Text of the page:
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Pakistan: She says: Just good friends.

Pakistan, June 27 -- 'Aik larka aur larki kabhi dost nahi ho saktay!' So says the grand-old-daddy of Hindi and Urdu cinema. Is that an exaggerated lie conceived to segregate the sexes or an uncomfortable truth we love to deny? Lady Hollywood seems to agree with Dada Jan for doesn't Harry echo this very sentiment in When Harry met Sally when he says, 'The sex part always gets in the way.' Though his friend Sally vehemently denies this, after a decade long friendship, sex does indeed get in the way, taking their relationship from platonic to romantic in a matter of eleven minutes. Coming back to desi fillums, Salman Khan seems to have the same problem in Maine Ney Pyar Kiya and later in Maine Pyar Kyun Kiya, where he zealously sets out the rules of friendship as, 'no sorry' and 'no thank you', but conveniently forgets 'No flirting'.

Switching from reel to real life, is there really no such thing as 'Just good friends?' As far as us women go, I can safely say that when we tell a guy, 'I just want to be friends,' we usually have even less than 0.1 per cent of any irrational notion that the man before us could be the father of our future offspring. After all, having a relationship is not like picking out a handbag or a pair of shoes that, once you get back home, you think maybe not my colour. Think I'll change it. But no such misery for our male friends. When a girl tells them, 'I don't want to risk our friendship,' they nod understandingly all the while thinking, 'hmmm, must try another time.'

As my lawyer friend, Angeli, puts it, "Platonic friendship between a man and woman can exist only where one party (or both) is positively averse to the other as a partner. For example, I love my guy friend as a friend but would hate him as a boyfriend because he is (a) unattractive and (b) stingy. Secondly, he doesn't fancy me because he sees me as a 'sister'. Even then, I think that, given the chance, he would try it on in a moment of vulnerability, but I wouldn't (which is a big difference in the strength of characters of men and women) and so our friendship is, and always will be, platonic. On the other hand, if two friends of the opposite sex just don't fancy each other, I don't think the platonic label washes: something could (and with time and proximity, inevitably will) happen."

I find my friend's view rather pro-Talibanish, for isn't she, in a way, saying that men and women are not capable of being together without temptation rearing its ugly head? A classic case for the burkha!

As I run through my contact list hoping to speak to a male friend who will refute this view I realise the only male friendships I have which have not at some time or the other gravitated towards a mild flirtation (initiated from the guy's side of course) are with friends who are either gay, married to extremely beautiful women or very old. So perhaps there is some truth to the grand old daddy's saying. As a gay friend of mine tells it in his pakao humour, "the only way a girl and a guy can be in a truly platonic relationship is if he is gay or she is unattractive. Otherwise, why would a guy want to be in her fan club, make her feel desired, put up with all her dramas - without any fringe benefits? Any girl who believes otherwise is fooling herself."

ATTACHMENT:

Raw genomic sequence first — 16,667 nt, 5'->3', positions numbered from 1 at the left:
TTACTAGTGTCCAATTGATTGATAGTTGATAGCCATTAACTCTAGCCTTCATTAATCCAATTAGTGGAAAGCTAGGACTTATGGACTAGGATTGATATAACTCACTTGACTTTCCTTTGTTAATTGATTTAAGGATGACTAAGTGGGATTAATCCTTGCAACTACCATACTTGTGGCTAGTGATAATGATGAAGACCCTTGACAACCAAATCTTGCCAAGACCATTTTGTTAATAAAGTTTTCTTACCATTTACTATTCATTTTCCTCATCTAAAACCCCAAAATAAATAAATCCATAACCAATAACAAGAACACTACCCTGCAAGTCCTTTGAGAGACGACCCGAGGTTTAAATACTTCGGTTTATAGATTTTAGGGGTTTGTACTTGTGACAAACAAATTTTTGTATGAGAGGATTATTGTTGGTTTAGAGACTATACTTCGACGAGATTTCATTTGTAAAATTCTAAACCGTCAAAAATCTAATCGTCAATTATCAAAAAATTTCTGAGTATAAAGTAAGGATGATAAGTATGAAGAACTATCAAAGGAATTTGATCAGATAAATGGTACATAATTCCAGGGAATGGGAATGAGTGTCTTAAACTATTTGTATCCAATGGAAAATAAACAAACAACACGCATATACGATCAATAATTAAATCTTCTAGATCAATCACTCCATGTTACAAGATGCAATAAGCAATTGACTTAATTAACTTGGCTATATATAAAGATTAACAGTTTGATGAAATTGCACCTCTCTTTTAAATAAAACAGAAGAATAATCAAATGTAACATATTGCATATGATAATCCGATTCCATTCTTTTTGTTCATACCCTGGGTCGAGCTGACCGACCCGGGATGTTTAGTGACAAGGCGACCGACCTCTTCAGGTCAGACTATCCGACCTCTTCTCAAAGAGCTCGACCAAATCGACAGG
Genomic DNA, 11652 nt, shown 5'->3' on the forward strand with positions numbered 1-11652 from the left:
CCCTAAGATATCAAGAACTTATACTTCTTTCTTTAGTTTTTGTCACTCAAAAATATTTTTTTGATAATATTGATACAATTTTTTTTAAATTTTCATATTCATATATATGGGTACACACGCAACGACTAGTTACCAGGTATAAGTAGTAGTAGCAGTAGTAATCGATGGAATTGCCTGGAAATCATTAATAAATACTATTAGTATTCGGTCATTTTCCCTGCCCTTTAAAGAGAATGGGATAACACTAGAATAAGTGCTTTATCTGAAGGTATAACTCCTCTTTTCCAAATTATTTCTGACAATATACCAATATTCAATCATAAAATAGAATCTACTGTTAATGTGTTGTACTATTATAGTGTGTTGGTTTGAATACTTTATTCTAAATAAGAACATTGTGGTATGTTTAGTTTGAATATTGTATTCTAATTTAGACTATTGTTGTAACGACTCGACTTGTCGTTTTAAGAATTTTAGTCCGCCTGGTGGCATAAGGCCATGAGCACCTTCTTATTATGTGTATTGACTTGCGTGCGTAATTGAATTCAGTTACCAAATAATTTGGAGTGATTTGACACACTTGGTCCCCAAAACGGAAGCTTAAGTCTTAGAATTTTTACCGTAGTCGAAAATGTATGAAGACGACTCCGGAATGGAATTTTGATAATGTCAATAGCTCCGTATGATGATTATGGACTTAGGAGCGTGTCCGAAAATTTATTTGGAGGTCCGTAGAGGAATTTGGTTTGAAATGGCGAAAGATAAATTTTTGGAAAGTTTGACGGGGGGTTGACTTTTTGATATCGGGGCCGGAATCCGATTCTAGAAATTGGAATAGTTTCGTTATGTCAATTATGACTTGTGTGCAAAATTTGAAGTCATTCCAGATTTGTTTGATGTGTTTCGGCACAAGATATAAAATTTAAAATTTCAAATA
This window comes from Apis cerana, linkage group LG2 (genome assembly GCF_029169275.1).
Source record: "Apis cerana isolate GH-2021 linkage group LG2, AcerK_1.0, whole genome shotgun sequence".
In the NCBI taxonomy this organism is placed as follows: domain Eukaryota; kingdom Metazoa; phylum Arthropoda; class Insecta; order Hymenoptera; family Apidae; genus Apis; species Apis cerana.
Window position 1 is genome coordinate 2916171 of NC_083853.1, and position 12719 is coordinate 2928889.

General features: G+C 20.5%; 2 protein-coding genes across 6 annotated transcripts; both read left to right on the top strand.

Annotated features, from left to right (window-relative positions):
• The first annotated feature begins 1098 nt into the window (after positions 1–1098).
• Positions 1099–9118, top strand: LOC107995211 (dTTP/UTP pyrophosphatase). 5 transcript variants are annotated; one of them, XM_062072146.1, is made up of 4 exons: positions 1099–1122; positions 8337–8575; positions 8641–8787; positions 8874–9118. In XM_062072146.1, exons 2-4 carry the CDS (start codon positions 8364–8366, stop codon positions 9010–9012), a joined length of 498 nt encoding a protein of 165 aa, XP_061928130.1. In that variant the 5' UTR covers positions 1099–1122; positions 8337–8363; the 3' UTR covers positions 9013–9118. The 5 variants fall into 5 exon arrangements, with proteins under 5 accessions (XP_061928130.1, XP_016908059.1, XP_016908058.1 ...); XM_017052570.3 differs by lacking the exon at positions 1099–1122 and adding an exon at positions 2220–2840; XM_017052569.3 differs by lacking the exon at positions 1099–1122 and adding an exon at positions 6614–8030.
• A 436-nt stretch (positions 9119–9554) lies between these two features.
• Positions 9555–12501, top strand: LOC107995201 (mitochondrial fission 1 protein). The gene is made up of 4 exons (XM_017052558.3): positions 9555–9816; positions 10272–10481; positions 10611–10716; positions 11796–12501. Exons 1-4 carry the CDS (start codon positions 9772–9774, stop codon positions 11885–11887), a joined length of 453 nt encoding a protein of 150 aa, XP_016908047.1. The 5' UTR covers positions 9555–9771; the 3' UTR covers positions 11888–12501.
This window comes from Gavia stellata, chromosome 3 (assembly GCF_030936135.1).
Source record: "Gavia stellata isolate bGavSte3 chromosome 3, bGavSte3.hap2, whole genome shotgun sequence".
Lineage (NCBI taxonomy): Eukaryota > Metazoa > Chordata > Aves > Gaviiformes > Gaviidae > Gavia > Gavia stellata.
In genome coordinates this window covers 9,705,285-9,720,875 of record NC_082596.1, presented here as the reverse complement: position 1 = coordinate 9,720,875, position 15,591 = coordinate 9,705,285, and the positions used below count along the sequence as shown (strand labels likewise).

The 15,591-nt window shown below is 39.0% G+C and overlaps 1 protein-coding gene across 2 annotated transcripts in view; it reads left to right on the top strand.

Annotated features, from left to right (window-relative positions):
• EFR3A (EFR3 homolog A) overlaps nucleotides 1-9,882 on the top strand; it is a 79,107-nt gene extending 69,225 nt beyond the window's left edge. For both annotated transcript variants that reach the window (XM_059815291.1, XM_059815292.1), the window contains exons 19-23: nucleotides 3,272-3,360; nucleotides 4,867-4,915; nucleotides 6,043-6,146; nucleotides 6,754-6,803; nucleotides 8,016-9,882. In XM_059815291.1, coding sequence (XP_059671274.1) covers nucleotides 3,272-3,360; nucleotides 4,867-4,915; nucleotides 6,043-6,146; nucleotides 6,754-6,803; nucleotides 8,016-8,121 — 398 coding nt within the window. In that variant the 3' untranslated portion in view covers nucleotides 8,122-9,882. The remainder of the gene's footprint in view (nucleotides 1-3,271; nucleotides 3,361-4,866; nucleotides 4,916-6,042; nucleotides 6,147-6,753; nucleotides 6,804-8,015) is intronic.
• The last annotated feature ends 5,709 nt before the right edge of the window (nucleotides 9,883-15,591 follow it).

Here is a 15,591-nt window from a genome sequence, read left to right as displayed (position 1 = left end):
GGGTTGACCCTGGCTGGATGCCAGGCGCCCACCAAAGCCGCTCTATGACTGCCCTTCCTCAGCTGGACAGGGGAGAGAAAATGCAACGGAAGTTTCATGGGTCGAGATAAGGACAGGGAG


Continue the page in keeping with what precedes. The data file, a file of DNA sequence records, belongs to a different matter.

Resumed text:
So do girls enjoy the attention?

"Why not?" says Zoya, a housewife. "If guys can have a hidden agenda, why can't girls get a kick out of being secretly admired? In Pakistani society a girl has to play dumb pretending not to know a guy's intention. Sometimes that's necessary simply due to the sheer lack of company."

"Even if you are married," says Ayesha who works in advertising, "don't assume that will automatically deter a male friend from trying it on. You can be just hanging out and at some point or the other they will make a sexist joke or flirtatious remark like, 'I wish I had met you earlier in my life' - just to check your reaction. Any hints of intimacy will encourage them to make the next move."

"It's a shame because I really enjoy talking to men," says her colleague, Mina. "Either they see you as one of the guys (which means you have zero sex-appeal) and there can be a platonic relationship. Or, if they find you remotely attractive, you might think you are hanging out with a buddy but buddy here is probably checking you out. Not all girls mind," she winks.

Some might, I think, if it's indeed all about attraction. Not so much by what goes on in a guy's minds but by what doesn't if they truly are in a platonic relationship!

"Platonic friend-ships are like the Titanic," says another girlfriend and adds before I can ponder further, "They sink."

And my personal favourite and probably the most truthful quote is from an English friend who's been married for eight years and is known for her optimistic cynicism. She says "Of course platonic relationships exist: it's called marriage!

Published by HT Syndication with permission from The Friday Times. For more information on news feed please contact Sarabjit Jagirdar at htsyndication@hindustantimes.com

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Publication:The Friday Times (Lahore, Pakistan)
Date:Jun 27, 2010
Words:928
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